2. The True source of the Sans
presentationposted on 05.03.2021, 07:16 by Jon MeltonJon Melton
ATypI 18 Antwerp Type Legacies Conference
The True source of the Sans
Published online January 2019
[Play, and Listen online to the Presentation while studying the Slides on Figshare. Or download the low-res Presentation with presenter notes .pdf]
The search for the origin of today’s commercial sans serif typography has become something of a “holy grail” for type historians. The earliest known example of a deliberately geometrical “serifless” letterform was confirmed back in the late 1990s, on a plan-drawing title block for a new parliamentary building. It was produced whilst on the grand tour by the architect John Soane. Duly exhibited at the Royal Academy in 1779, it marked the start of Soane’s utilising this then-radical letterform on his design drawings and for inscriptions on buildings. Prior to Soane’s exhibited “Design for a British Senate House,” there is a void. Scholars are aware that the sans serif originates within the letterforms of Greece and the informal inscriptions of the Roman Empire. But what inspired Sir John Soane to use it, for what appears to be the very first time? Type designer and academic Jon Melton reveals his extensive research and evidence of “The True Source of the Sans” within a condensed paper that generates a new chapter in type-design history and launches Fount Sans1756, a revival typeface of the 18th century, the legacy for all the countless sans serif fonts today.
[Contextual Narative] “Francesco Piranesi led Soane down the hall towards his father’s studios and busy workshops at the back of the Palazzo Tomati, a large house just up from The Spanish Steps on Strada Felice (late known as Via Sestina). Passing a partially open door, our English architect caught sight of a woman in her early twenties engaged in engraving who appeared distraught. “Laura” Francesco exclaimed abruptly, “soon to be married”. Piranesi’s family were very much part of the business. Senior Piranesi had greeted Soane upon his arrival in Rome earlier in the Summer of 1778 but the great man was not in good health and had not been able to meet with him on this occasion. But Francesco his son, had been charged with accommodating Soane’s request for his design of a British Senate House to be drawn up for presentation and submission to the Royal Academy in London. As the gold medal winning scholar on tour, Soane was looking to impress and demonstrate his progressive knowledge of the neoclassical and that he was developing as a worthy architect. He was led to Piranesi’s library and print room where they would conduct business and discuss the fee. Soane had every confidence in the ability of Francesco to render the elevation drawing to the desired high standards of the Academicians but hesitated about what to do about the design for the Plan with a 'C' shaped colonnade that referenced that of St Peter’s Square. It required fresh inspiration. Obligingly, Francesco directed Soane towards a drawer of prints that were first published in 1756, some 20 years earlier – the Antichità Romane. These were from a book that Soane had been familiar with whilst working with the architect George Dance and during his studies at the RA. Giovanni Battista Piranesi’s genius at capturing both the structural magnificence and contextual romanticism of the antiquities of Rome was second to none. Having spread a number of prints on the large library table, Soane's eye was drawn to the plan design for a Nymphaeum built for Emperor Nero — and what appeared to be two title blocks in the form of inscriptional Roman stone fragments. But the lettering was in a manner Soane had never seen before; deliberately geometric, constructional, and highly rational. Perhaps the perfect proportions for the modern Neo-classical."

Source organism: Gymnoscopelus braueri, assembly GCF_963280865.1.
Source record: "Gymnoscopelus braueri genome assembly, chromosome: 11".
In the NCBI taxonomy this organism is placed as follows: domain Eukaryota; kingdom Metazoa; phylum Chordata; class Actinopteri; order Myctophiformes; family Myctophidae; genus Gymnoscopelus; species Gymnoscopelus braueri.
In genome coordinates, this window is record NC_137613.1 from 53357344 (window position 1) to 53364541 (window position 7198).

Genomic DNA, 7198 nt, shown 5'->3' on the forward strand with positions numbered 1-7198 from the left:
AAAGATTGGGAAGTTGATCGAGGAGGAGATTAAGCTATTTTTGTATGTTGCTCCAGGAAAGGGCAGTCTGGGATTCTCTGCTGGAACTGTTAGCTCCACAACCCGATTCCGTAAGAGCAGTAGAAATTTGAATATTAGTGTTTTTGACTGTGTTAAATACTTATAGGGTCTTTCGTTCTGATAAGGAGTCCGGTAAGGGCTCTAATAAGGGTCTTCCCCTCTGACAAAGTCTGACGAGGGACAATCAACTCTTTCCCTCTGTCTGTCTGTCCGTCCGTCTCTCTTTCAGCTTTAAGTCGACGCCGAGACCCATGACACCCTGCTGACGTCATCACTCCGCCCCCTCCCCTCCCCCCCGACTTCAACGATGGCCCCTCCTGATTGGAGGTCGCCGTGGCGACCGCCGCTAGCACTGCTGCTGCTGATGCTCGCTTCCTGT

Research Question(s): What is the source that inspired Soane, and an eighteenth century serif-less letterform? What influenced a young John Soan[e] on the Grand Tour to include two tabula ansata title blocks with the then, radical serif-less near mono-line and geometric lettering on his drawing for submission to the The Royal Academy’s summer exhibition of 1779? And who executed the plan drawing titled ‘Design for a British Senate House’? Was this ‘modern’ sans serif lettering informed by Graeco-Romano inscriptions, or earlier archaic serif-less Roman scripts?